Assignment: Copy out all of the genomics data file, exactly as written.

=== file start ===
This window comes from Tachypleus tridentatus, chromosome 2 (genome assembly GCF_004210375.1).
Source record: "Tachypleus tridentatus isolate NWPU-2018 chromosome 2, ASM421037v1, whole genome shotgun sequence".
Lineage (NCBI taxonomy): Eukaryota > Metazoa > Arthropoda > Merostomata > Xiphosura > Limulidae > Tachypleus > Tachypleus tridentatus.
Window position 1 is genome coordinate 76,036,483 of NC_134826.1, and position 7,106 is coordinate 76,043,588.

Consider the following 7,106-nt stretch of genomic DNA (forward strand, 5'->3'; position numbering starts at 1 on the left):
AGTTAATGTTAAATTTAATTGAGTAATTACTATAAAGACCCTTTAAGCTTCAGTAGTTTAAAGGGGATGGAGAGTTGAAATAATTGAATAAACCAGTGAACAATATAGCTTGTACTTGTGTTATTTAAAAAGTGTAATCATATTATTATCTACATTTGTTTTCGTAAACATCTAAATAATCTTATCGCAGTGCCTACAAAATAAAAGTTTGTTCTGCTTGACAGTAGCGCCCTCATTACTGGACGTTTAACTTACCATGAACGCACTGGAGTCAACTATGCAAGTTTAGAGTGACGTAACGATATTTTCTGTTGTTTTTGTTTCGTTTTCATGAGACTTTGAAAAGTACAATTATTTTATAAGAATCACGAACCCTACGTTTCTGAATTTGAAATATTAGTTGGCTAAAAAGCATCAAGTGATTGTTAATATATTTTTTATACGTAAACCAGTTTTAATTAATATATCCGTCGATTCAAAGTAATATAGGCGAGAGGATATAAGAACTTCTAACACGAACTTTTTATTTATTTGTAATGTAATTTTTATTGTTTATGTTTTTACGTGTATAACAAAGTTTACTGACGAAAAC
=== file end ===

This window comes from Tachypleus tridentatus, chromosome 2 (genome assembly GCF_004210375.1).
Source record: "Tachypleus tridentatus isolate NWPU-2018 chromosome 2, ASM421037v1, whole genome shotgun sequence".
Lineage (NCBI taxonomy): Eukaryota > Metazoa > Arthropoda > Merostomata > Xiphosura > Limulidae > Tachypleus > Tachypleus tridentatus.
Window position 1 is genome coordinate 76,036,483 of NC_134826.1, and position 7,106 is coordinate 76,043,588.

Consider the following 7,106-nt stretch of genomic DNA (forward strand, 5'->3'; position numbering starts at 1 on the left):
AGTTAATGTTAAATTTAATTGAGTAATTACTATAAAGACCCTTTAAGCTTCAGTAGTTTAAAGGGGATGGAGAGTTGAAATAATTGAATAAACCAGTGAACAATATAGCTTGTACTTGTGTTATTTAAAAAGTGTAATCATATTATTATCTACATTTGTTTTCGTAAACATCTAAATAATCTTATCGCAGTGCCTACAAAATAAAAGTTTGTTCTGCTTGACAGTAGCGCCCTCATTACTGGACGTTTAACTTACCATGAACGCACTGGAGTCAACTATGCAAGTTTAGAGTGACGTAACGATATTTTCTGTTGTTTTTGTTTCGTTTTCATGAGACTTTGAAAAGTACAATTATTTTATAAGAATCACGAACCCTACGTTTCTGAATTTGAAATATTAGTTGGCTAAAAAGCATCAAGTGATTGTTAATATATTTTTTATACGTAAACCAGTTTTAATTAATATATCCGTCGATTCAAAGTAATATAGGCGAGAGGATATAAGAACTTCTAACACGAACTTTTTATTTATTTGTAATGTAATTTTTATTGTTTATGTTTTTACGTGTATAACAAAGTTTACTGACGAAAAC